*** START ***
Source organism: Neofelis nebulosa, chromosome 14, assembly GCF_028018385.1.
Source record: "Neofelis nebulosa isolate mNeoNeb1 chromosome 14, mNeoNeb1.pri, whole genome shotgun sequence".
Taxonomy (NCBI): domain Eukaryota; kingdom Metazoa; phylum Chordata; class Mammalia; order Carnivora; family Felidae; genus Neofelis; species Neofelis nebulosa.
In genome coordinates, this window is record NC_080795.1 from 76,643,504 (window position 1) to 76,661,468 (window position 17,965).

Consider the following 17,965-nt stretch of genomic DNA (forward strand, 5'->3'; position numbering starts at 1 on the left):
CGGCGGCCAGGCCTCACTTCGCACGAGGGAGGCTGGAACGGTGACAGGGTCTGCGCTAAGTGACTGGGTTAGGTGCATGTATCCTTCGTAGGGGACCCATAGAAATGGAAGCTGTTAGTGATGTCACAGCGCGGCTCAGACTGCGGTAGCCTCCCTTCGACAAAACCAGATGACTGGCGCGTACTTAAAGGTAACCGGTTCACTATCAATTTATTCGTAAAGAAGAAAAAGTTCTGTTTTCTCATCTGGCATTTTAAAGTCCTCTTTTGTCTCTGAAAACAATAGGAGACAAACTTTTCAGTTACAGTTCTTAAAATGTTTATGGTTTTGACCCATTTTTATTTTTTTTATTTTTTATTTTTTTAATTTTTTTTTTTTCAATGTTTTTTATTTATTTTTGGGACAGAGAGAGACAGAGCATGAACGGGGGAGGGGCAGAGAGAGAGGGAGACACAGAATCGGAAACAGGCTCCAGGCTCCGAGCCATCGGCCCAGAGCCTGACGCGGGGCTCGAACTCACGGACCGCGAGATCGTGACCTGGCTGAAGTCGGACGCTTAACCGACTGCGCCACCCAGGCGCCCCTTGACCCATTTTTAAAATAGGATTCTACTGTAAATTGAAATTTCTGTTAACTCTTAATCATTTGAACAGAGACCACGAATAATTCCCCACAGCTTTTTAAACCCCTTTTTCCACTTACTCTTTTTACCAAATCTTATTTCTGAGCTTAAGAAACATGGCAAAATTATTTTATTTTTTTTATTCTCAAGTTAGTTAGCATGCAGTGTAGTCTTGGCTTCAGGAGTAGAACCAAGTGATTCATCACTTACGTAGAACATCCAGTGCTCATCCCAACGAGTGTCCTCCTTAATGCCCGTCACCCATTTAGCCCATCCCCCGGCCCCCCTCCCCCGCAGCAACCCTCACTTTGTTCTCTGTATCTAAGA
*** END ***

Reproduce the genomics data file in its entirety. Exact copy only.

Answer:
Source organism: Neofelis nebulosa, chromosome 14, assembly GCF_028018385.1.
Source record: "Neofelis nebulosa isolate mNeoNeb1 chromosome 14, mNeoNeb1.pri, whole genome shotgun sequence".
Taxonomy (NCBI): domain Eukaryota; kingdom Metazoa; phylum Chordata; class Mammalia; order Carnivora; family Felidae; genus Neofelis; species Neofelis nebulosa.
In genome coordinates, this window is record NC_080795.1 from 76,643,504 (window position 1) to 76,661,468 (window position 17,965).

Consider the following 17,965-nt stretch of genomic DNA (forward strand, 5'->3'; position numbering starts at 1 on the left):
CGGCGGCCAGGCCTCACTTCGCACGAGGGAGGCTGGAACGGTGACAGGGTCTGCGCTAAGTGACTGGGTTAGGTGCATGTATCCTTCGTAGGGGACCCATAGAAATGGAAGCTGTTAGTGATGTCACAGCGCGGCTCAGACTGCGGTAGCCTCCCTTCGACAAAACCAGATGACTGGCGCGTACTTAAAGGTAACCGGTTCACTATCAATTTATTCGTAAAGAAGAAAAAGTTCTGTTTTCTCATCTGGCATTTTAAAGTCCTCTTTTGTCTCTGAAAACAATAGGAGACAAACTTTTCAGTTACAGTTCTTAAAATGTTTATGGTTTTGACCCATTTTTATTTTTTTTATTTTTTATTTTTTTAATTTTTTTTTTTTCAATGTTTTTTATTTATTTTTGGGACAGAGAGAGACAGAGCATGAACGGGGGAGGGGCAGAGAGAGAGGGAGACACAGAATCGGAAACAGGCTCCAGGCTCCGAGCCATCGGCCCAGAGCCTGACGCGGGGCTCGAACTCACGGACCGCGAGATCGTGACCTGGCTGAAGTCGGACGCTTAACCGACTGCGCCACCCAGGCGCCCCTTGACCCATTTTTAAAATAGGATTCTACTGTAAATTGAAATTTCTGTTAACTCTTAATCATTTGAACAGAGACCACGAATAATTCCCCACAGCTTTTTAAACCCCTTTTTCCACTTACTCTTTTTACCAAATCTTATTTCTGAGCTTAAGAAACATGGCAAAATTATTTTATTTTTTTTATTCTCAAGTTAGTTAGCATGCAGTGTAGTCTTGGCTTCAGGAGTAGAACCAAGTGATTCATCACTTACGTAGAACATCCAGTGCTCATCCCAACGAGTGTCCTCCTTAATGCCCGTCACCCATTTAGCCCATCCCCCGGCCCCCCTCCCCCGCAGCAACCCTCACTTTGTTCTCTGTATCTAAGA